• Reboot the offline node as soon as possible with minimal downtime for preventing data loss.
  • Remove the offline node from the baseline topology and rebalancing the data.

Step 10. Let’s remove the offline node from the baseline topology. Execute the following command:

Caused by: class control.sh --baseline remove 1640f655-4065-438c-92ca-478b5df91def

After completing the remove command, the baseline topology changed excluding the stopped node. Note that, By removing a node from the baseline topology, you acknowledge that you will no longer be able to use the data stored on that node after its restart. At this moment, no error will occur during data manipulation into the cluster. You can insert new entries or update existing entries into the cache successfully.

Note that, the node that you want to remove from the baseline topology should be disconnected from the cluster before removing from the baseline. Otherwise, the error “Failed to remove nodes from baseline” occurs, specifying the nodes that you have to stop before deleting from the baseline.

In addition to topology management, control.sh script can also be used for monitoring and control a cluster state which is well documented in Ignite site. So, please refer to the control script section of the Ignite documentation for more information.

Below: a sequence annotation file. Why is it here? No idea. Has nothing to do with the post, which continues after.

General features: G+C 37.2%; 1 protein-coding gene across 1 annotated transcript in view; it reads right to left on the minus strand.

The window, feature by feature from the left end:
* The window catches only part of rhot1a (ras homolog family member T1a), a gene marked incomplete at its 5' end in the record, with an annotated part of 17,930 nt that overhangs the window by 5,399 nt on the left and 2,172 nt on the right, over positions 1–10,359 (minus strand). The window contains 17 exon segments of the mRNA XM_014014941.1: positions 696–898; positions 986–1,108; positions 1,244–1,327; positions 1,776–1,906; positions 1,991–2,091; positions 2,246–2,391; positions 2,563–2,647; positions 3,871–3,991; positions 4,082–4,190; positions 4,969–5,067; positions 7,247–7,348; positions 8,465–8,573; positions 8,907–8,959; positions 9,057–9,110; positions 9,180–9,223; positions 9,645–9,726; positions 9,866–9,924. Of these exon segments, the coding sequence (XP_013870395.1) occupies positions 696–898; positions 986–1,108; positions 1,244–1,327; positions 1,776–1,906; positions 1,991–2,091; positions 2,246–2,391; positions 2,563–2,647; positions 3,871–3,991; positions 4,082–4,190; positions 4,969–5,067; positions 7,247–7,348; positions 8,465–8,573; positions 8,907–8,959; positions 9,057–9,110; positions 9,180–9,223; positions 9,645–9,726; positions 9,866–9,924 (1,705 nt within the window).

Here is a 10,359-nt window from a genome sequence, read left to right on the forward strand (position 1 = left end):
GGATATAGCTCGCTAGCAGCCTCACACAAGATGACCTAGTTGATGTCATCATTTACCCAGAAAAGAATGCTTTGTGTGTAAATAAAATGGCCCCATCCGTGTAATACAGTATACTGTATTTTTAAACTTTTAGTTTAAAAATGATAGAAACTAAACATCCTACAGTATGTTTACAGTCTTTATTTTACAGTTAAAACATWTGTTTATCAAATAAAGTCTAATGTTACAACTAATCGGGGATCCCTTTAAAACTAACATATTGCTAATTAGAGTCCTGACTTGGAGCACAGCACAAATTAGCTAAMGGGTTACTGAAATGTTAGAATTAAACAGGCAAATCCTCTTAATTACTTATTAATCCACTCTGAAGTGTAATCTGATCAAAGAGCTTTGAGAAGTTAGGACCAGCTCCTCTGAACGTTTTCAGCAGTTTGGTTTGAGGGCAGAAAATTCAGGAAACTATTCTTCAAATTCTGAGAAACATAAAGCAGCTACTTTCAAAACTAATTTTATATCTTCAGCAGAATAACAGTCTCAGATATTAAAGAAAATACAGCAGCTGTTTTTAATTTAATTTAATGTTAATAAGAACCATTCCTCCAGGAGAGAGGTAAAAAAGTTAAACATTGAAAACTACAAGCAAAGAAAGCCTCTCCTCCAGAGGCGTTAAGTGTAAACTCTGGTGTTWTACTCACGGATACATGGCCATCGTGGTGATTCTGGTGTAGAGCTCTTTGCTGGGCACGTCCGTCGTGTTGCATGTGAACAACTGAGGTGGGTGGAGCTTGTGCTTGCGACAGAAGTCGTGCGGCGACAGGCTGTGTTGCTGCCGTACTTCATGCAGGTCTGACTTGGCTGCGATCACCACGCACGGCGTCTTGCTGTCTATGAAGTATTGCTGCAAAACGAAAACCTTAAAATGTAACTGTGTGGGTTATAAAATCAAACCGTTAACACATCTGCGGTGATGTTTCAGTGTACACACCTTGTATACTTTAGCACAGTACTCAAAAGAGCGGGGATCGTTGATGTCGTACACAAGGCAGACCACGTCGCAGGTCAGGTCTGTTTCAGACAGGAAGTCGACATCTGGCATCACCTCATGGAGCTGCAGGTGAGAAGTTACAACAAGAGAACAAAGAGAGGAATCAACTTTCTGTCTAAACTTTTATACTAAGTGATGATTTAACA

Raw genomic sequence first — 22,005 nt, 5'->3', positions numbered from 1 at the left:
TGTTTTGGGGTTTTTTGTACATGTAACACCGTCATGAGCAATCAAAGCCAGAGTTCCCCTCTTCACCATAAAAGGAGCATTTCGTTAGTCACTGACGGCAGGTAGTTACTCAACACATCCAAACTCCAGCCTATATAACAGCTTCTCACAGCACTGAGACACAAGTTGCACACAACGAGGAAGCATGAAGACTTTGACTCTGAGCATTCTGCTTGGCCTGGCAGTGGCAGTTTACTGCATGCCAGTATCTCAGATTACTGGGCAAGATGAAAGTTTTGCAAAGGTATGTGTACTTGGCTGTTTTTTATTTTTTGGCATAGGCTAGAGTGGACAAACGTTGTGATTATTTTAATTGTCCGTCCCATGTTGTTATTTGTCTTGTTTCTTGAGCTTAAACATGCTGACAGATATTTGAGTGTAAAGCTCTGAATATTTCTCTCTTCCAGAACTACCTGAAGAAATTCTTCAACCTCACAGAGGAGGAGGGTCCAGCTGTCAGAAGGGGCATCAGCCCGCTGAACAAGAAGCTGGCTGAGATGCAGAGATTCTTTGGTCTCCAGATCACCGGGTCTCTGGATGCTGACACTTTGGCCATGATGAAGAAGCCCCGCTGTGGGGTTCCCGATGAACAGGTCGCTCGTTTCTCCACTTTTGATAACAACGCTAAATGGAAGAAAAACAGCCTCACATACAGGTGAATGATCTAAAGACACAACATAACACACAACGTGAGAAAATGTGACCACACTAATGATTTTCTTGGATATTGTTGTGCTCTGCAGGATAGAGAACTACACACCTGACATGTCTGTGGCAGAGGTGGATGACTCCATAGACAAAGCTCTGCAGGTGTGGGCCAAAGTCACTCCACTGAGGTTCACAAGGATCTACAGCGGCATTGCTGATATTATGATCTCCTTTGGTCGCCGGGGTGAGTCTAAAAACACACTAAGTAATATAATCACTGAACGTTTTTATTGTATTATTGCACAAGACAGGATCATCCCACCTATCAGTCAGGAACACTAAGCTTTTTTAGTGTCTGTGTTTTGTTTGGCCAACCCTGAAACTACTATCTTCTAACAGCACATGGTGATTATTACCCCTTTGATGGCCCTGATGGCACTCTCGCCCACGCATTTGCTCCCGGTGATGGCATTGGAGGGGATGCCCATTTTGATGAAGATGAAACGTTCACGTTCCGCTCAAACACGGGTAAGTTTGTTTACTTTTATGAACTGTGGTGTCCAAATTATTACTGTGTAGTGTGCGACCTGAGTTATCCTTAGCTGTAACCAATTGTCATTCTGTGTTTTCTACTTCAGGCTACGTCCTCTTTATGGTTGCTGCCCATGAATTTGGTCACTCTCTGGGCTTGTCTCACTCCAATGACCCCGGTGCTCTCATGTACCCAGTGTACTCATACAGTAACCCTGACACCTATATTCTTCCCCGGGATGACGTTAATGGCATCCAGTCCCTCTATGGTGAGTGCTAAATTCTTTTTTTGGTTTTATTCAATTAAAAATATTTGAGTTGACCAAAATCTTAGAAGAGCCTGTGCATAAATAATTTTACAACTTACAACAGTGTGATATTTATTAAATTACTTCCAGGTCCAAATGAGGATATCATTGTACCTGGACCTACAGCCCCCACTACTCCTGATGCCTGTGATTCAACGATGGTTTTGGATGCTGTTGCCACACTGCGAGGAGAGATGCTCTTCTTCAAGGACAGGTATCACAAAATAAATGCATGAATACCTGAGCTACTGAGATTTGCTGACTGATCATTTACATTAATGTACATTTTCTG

Published on Java Code Geeks with permission by Shamim Bhuiyan, partner at our JCG program. See the original article here: Apache Ignite Baseline Topology by Examples

Opinions expressed by Java Code Geeks contributors are their own.

(0 rating, 0 votes)
You need to be a registered member to rate this.
Start the discussion Views Tweet it!
Do you want to know how to develop your skillset to become a Java Rockstar?
Subscribe to our newsletter to start Rocking right now!
To get you started we give you our best selling eBooks for FREE!
1. JPA Mini Book
2. JVM Troubleshooting Guide
3. JUnit Tutorial for Unit Testing
4. Java Annotations Tutorial
5. Java Interview Questions
6. Spring Interview Questions
7. Android UI Design
and many more ....
I agree to the Terms and Privacy Policy

Leave a Reply

avatar

This site uses Akismet to reduce spam. Learn how your comment data is processed.

  Subscribe  
Notify of